~Since 2004~
A site about memories, thoughts, photos, and unrepentant opinions about motorcycles and motorcycling after four decades of twisting the throttle.

Sunday, August 08, 2004

The spirit of Burma Shave lives on

I got up early (for me) this morning so I could get in some riding and try out the new Corbin Dual Tour seat and back rest I'd put on my Kaw 1600 last week. Getting the seat fitted was a real chore but we'll save that story for another time. Enough for now to say that this wasn't the first Corbin seat I've owned but clearly they are not trying as hard as they used to. Or maybe you only get their best engineering and workmanship when you buy their sofas made to look like the backs of cars?

The heat here in Arizona is at it's most miserable, even the overnight lows are in the high 70s and low 80s. At 9:30 the other night it was still 100° outside. When I rolled out of the driveway at 7:15 this morning it was already 85°. This time of the year the protective gear other than helmet and gloves stay in the closet. I don't care how tough you are, wearing leather when it's 100°+ outside isn't practical. I find even my Joe Rocket Phoenix mesh jacket to be uncomfortable on days like this. As with much of motorcycling, you pay your money and you take your chances.

I scooted over to the old/new boomtown of Maricopa, formerly a wide spot in the road and now on it's way to being a suburb of Phoenix. The Corbin seat has a back rest for the rider which is a new experience for me. I've seen them countless times but somehow never got a ride on a bike equipped with one. I spent a fair amount of time adjusting and fiddling with the back rest before I left the house so I wouldn't have to mess with it by the roadside. The back rest can only be adjusted by removing the seat and that's a real pain in part thanks to Corbin's sloppy R&D on the seat mounts.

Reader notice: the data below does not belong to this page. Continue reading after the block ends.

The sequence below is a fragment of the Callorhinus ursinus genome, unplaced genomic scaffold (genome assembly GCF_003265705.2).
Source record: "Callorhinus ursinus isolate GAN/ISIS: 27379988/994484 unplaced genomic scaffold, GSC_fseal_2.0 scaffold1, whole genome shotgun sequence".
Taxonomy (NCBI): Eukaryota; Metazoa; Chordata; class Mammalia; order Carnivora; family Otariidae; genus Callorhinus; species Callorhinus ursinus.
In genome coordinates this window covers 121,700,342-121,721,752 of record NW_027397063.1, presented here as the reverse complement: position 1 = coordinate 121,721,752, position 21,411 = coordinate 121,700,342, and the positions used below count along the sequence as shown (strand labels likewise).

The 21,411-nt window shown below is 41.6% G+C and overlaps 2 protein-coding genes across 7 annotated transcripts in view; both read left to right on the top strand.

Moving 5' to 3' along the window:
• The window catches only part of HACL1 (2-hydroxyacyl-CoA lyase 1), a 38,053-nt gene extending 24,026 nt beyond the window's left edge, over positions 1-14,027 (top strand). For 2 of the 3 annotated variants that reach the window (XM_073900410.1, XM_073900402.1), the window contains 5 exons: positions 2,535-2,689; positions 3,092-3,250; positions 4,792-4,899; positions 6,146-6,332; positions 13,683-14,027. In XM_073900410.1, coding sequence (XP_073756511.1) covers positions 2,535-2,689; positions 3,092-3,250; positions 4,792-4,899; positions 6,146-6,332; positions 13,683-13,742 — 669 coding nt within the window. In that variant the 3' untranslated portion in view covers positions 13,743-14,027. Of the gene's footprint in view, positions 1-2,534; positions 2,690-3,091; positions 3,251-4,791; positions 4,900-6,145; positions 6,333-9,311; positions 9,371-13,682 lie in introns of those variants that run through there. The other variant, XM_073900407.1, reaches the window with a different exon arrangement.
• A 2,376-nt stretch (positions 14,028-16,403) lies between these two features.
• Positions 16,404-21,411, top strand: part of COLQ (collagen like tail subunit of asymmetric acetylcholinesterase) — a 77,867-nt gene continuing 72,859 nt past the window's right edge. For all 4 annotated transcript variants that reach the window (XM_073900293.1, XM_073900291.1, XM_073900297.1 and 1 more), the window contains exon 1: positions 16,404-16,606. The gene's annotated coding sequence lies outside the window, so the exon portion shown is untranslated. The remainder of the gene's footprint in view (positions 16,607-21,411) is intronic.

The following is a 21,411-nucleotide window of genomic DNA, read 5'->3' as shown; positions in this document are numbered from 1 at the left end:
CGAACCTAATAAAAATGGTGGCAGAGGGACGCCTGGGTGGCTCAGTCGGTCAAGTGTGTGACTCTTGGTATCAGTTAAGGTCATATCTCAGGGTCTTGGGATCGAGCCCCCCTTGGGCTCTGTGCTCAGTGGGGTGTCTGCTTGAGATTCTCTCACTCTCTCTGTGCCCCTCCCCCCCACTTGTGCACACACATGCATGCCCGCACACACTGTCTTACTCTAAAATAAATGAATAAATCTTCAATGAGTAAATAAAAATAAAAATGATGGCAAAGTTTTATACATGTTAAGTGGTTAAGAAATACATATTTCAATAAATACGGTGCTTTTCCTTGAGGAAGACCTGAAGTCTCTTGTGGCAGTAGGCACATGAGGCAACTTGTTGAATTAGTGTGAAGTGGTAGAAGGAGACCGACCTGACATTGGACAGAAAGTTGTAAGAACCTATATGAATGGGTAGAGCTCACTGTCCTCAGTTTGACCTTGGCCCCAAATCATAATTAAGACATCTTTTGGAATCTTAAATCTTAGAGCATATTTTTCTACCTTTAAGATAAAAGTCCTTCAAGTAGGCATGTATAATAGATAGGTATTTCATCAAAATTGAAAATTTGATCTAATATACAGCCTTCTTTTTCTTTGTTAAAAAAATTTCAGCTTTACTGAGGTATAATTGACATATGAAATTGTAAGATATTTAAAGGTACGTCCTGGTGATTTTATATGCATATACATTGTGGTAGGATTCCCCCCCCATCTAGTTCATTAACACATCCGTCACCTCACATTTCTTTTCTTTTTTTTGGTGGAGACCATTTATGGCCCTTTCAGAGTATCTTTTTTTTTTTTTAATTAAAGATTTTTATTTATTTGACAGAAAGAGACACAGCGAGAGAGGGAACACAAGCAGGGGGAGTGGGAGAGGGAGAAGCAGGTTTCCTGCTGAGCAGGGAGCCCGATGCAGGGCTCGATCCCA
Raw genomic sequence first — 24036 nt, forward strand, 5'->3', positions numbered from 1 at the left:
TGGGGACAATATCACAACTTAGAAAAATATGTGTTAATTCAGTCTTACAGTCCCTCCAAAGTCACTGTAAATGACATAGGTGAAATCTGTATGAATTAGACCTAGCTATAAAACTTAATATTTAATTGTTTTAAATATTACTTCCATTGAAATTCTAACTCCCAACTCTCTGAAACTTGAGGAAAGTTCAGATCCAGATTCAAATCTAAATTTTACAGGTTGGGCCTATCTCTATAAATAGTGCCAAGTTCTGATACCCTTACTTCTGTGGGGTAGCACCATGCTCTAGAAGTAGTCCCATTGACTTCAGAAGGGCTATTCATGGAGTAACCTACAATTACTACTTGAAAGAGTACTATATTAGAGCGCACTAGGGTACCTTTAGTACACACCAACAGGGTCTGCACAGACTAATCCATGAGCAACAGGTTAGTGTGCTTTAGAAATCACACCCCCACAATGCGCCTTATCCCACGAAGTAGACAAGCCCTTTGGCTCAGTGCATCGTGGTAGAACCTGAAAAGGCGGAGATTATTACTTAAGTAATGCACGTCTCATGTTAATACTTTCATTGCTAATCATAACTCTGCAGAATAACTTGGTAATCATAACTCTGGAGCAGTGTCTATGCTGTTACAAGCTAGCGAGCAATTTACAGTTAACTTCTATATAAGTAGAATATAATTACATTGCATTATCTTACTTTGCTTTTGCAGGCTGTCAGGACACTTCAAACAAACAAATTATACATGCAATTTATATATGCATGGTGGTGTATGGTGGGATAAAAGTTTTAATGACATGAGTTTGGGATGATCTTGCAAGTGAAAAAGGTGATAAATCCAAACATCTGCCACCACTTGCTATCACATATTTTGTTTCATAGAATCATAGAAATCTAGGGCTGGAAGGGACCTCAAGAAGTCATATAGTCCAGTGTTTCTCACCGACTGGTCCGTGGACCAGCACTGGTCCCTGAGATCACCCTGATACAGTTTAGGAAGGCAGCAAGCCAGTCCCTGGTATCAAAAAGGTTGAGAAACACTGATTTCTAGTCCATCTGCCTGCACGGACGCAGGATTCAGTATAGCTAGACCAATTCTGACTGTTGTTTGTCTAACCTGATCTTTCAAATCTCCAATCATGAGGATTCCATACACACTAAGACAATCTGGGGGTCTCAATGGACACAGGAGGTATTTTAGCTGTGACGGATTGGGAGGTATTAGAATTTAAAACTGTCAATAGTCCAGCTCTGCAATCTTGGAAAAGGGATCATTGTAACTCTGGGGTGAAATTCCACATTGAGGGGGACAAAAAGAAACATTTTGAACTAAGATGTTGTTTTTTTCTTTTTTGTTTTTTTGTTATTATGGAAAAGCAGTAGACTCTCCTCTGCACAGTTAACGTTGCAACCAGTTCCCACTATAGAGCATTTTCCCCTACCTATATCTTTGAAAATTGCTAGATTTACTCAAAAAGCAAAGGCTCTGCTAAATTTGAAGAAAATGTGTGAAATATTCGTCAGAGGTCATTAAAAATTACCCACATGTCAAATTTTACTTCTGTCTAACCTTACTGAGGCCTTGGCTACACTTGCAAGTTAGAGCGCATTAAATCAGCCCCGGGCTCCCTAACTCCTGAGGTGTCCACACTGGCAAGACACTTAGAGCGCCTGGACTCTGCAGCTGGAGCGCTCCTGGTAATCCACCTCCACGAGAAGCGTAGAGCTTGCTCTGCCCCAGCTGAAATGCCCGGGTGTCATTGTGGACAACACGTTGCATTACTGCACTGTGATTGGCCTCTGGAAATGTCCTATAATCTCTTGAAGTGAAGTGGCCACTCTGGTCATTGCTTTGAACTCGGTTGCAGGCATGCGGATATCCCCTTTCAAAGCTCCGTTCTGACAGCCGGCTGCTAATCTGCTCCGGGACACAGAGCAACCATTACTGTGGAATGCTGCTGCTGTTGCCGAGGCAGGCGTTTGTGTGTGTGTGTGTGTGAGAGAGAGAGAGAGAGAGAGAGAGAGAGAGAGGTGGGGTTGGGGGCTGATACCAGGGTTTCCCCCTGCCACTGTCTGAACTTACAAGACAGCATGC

The first thing I noticed was how much of the movement of the bike was now felt in the mid back area instead of just the butt and hands. That's logicial, I know, I just hadn't considered the possibility. On rough roads the suspension suddenly seemed much more harsh and I found myself leaning forward to get away from the back rest when I crossed railroad tracks or obvious bumps in the asphalt. The trade off to this was a feeling of being much more connected to the bike, much more in tune with the leaning and turning and a cetain improvement in feeling solid on the bike.

Just bit north of Maricopa is Highway 238 which used to be dirt all the way to the town of Gila Bend. A few years back someone decided it ought to be paved so it was and now the road is two smooth lanes wandering through the desert for 50 miles or so. Highway 238 is very lightly traveled and if you enjoy desert vistas it's a pleasant and leisurely ride. There are some curves along the but nothing that would qualify as twisties unless you're on a sport bike at 140mph.

The Highway Patrol does patrol out there so beware. He looked a bit surprised when he spotted me taking his picture. Turn about's fair play.


Connecting to 238 on the edge of Gila Bend is old US80 which continues the two lane theme all the way up to the town of Buckeye. None of these places qualify as quaint or scenic but like most places have their little interesting points of you look closely. I've found that traveling is much more fun if I slow down and look closely.

The desert between Maricopa and Gila Bend is open range and that means that there are few fences and the larger critters roam free. There are lots of animals in the desert and some of them do not sting or bite. Desert burros, decendants from from the mining days, are still out there. Rare but around are desert mule deer, bobcats, some wild horses, the ubiquitous coyotes, and range cattle to name a few more. There used to be mountain lions but the settlers finished those off a few decades back. You still hear of mountain lion sightings in the area now and again but no seems to have any real evidence.